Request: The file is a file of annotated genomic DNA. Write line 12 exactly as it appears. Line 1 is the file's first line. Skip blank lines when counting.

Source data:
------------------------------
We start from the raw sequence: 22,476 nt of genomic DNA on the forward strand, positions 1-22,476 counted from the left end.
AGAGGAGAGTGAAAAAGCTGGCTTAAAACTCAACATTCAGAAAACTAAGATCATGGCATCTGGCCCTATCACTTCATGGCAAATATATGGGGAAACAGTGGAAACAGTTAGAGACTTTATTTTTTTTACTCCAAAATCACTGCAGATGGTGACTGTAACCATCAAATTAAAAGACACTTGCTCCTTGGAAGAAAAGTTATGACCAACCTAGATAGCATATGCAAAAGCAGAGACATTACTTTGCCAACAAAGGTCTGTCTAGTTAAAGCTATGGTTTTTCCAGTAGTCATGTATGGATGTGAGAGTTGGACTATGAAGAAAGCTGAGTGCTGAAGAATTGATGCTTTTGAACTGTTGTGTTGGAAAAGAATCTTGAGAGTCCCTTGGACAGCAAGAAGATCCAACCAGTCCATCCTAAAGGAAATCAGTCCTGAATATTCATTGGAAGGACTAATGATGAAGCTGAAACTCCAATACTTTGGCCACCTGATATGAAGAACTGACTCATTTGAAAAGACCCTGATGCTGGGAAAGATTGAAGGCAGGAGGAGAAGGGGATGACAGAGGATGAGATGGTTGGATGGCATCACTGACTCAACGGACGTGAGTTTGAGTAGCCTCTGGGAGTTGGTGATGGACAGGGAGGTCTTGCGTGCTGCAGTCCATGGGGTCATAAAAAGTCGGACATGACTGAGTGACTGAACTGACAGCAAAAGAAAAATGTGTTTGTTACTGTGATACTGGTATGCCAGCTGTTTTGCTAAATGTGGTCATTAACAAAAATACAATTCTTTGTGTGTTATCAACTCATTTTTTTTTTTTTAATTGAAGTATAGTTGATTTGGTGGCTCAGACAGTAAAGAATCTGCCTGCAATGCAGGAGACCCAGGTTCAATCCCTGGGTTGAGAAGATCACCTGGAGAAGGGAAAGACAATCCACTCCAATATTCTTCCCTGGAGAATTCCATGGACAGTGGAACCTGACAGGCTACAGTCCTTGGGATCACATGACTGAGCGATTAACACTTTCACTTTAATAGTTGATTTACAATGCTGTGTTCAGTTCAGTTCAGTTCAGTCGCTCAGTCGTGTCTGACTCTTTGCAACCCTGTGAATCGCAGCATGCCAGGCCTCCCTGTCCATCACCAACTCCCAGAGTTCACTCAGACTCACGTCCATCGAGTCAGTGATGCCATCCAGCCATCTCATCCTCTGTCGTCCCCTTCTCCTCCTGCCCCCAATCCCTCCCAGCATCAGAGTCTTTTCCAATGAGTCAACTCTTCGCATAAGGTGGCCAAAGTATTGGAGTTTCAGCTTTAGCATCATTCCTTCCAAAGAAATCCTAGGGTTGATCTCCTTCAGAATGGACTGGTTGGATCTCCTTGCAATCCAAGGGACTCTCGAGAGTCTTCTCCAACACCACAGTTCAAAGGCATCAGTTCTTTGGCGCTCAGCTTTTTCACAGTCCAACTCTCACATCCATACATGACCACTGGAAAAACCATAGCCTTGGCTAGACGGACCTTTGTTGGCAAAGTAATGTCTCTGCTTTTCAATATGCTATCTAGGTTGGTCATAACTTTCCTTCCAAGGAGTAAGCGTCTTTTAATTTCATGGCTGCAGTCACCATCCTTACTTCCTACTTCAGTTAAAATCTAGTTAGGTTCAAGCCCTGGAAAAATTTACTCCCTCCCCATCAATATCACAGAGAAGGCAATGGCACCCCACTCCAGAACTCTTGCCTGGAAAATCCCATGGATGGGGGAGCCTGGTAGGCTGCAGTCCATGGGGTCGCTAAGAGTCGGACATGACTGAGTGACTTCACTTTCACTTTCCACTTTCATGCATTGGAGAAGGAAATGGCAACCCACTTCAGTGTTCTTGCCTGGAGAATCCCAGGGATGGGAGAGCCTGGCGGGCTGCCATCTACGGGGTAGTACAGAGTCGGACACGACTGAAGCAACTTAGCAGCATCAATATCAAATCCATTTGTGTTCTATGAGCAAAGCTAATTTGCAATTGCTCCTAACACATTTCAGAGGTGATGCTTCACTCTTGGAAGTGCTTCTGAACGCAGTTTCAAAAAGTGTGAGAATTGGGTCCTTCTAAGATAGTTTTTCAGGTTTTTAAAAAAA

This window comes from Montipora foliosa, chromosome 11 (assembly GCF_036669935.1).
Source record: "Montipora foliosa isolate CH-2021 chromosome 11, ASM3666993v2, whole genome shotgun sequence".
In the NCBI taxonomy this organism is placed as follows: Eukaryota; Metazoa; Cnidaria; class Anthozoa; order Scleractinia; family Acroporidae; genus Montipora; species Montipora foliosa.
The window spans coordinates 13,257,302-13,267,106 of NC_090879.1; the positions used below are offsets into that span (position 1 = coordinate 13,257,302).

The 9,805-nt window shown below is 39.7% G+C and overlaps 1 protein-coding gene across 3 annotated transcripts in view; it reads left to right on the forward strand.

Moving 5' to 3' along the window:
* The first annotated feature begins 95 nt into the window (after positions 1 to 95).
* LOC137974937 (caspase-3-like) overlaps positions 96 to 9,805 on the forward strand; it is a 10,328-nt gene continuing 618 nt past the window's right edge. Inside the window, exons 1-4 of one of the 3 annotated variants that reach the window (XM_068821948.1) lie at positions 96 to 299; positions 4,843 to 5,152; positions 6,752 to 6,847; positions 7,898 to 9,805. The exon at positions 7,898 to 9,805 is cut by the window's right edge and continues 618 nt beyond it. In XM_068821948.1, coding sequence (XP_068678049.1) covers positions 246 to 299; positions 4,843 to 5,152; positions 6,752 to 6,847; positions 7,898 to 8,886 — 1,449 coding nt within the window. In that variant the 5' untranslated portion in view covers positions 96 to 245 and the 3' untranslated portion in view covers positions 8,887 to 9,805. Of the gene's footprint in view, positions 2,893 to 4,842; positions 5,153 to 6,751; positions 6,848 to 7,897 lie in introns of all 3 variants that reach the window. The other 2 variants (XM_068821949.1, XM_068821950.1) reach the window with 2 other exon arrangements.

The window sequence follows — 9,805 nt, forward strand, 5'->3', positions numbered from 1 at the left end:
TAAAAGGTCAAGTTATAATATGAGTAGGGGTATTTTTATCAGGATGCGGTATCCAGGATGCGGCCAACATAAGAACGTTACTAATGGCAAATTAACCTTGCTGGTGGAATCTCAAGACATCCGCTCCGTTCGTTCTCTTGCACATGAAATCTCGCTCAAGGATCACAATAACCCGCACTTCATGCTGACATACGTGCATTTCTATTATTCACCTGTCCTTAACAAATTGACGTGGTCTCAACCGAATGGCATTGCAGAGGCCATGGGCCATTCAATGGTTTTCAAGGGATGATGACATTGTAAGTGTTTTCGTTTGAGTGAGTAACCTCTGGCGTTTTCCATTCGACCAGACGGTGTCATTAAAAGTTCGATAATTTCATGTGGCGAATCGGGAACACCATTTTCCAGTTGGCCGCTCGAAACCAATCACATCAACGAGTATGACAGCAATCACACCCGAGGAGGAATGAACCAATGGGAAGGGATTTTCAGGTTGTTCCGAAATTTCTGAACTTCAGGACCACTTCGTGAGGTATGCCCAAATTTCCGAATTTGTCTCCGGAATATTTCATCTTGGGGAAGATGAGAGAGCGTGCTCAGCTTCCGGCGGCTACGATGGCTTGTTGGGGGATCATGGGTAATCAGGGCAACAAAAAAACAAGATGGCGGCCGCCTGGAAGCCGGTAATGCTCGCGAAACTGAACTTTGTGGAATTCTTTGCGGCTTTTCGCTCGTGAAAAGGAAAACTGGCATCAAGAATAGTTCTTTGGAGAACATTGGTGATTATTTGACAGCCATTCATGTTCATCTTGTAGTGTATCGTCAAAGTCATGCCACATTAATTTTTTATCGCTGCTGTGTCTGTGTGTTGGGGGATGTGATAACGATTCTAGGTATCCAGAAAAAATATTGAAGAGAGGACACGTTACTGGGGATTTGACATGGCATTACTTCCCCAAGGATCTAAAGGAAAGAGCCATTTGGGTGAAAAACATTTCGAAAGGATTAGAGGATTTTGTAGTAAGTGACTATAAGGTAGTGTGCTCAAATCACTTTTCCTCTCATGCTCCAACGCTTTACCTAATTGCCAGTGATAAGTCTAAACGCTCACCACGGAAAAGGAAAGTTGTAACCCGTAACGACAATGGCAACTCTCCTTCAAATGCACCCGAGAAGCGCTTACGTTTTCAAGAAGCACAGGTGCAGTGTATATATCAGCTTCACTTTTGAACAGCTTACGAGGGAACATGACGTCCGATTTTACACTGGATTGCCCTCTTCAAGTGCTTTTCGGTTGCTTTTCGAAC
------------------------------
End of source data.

TAAAAGGTCAAGTTATAATATGAGTAGGGGTATTTTTATCAGGATGCGGTATCCAGGATGCGGCCAACATAAGAACGTTACTAATGGCAAATTAACCTTGCTGGTGGAATCTCAAGACATCCGCTCCGTTCGTTCTCTTGCACATGAAATCTCGCTCAAGGATCACAATAACCCGCACTTCATGCTGACATACGTGCATTTCTATTATTCACCTGTCCTTAACAAATTGACGTGGTCTCAACCGAATGGCATTGCAGAGGCCATGGGCCATTCAATGGTTTTCAAGGGATGATGACATTGTAAGTGTTTTCGTTTGAGTGAGTAACCTCTGGCGTTTTCCATTCGACCAGACGGTGTCATTAAAAGTTCGATAATTTCATGTGGCGAATCGGGAACACCATTTTCCAGTTGGCCGCTCGAAACCAATCACATCAACGAGTATGACAGCAATCACACCCGAGGAGGAATGAACCAATGGGAAGGGATTTTCAGGTTGTTCCGAAATTTCTGAACTTCAGGACCACTTCGTGAGGTATGCCCAAATTTCCGAATTTGTCTCCGGAATATTTCATCTTGGGGAAGATGAGAGAGCGTGCTCAGCTTCCGGCGGCTACGATGGCTTGTTGGGGGATCATGGGTAATCAGGGCAACAAAAAAACAAGATGGCGGCCGCCTGGAAGCCGGTAATGCTCGCGAAACTGAACTTTGTGGAATTCTTTGCGGCTTTTCGCTCGTGAAAAGGAAAACTGGCATCAAGAATAGTTCTTTGGAGAACATTGGTGATTATTTGACAGCCATTCATGTTCATCTTGTAGTGTATCGTCAAAGTCATGCCACATTAATTTTTTATCGCTGCTGTGTCTGTGTGTTGGGGGATGTGATAACGATTCTAGGTATCCAGAAAAAATATTGAAGAGAGGACACGTTACTGGGGATTTGACATGGCATTACTTCCCCAAGGATCTAAAGGAAAGAGCCATTTGGGTGAAAAACATTTCGAAAGGATTAGAGGATTTTGTAGTAAGTGACTATAAGGTAGTGTGCTCAAATCACTTTTCCTCTCATGCTCCAACGCTTTACCTAATTGCCAGTGATAAGTCTAAACGCTCACCACGGAAAAGGAAAGTTGTAACCCGTAACGACAATGGCAACTCTCCTTCAAATGCACCCGAGAAGCGCTTACGTTTTCAAGAAGCACAGGTGCAGTGTATATATCAGCTTCACTTTTGAACAGCTTACGAGGGAACATGACGTCCGATTTTACACTGGATTGCCCTCTTCAAGTGCTTTTCGGTTGCTTTTCGAAC